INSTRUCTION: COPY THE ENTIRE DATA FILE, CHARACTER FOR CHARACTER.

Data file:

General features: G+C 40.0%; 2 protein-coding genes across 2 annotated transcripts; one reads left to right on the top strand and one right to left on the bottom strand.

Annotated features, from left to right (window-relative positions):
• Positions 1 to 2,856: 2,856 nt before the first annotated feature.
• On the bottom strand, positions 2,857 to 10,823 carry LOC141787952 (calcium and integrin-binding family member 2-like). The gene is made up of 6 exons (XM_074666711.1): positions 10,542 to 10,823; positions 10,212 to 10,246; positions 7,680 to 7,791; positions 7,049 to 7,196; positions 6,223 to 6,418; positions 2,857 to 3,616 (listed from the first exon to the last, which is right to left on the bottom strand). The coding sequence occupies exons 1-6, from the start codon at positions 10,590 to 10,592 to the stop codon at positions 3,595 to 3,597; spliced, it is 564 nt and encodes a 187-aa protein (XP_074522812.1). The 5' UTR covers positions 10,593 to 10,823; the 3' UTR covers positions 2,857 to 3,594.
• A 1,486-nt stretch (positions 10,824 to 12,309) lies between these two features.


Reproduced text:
General features: G+C 40.0%; 2 protein-coding genes across 2 annotated transcripts; one reads left to right on the top strand and one right to left on the bottom strand.

Annotated features, from left to right (window-relative positions):
• Positions 1 to 2,856: 2,856 nt before the first annotated feature.
• On the bottom strand, positions 2,857 to 10,823 carry LOC141787952 (calcium and integrin-binding family member 2-like). The gene is made up of 6 exons (XM_074666711.1): positions 10,542 to 10,823; positions 10,212 to 10,246; positions 7,680 to 7,791; positions 7,049 to 7,196; positions 6,223 to 6,418; positions 2,857 to 3,616 (listed from the first exon to the last, which is right to left on the bottom strand). The coding sequence occupies exons 1-6, from the start codon at positions 10,590 to 10,592 to the stop codon at positions 3,595 to 3,597; spliced, it is 564 nt and encodes a 187-aa protein (XP_074522812.1). The 5' UTR covers positions 10,593 to 10,823; the 3' UTR covers positions 2,857 to 3,594.
• A 1,486-nt stretch (positions 10,824 to 12,309) lies between these two features.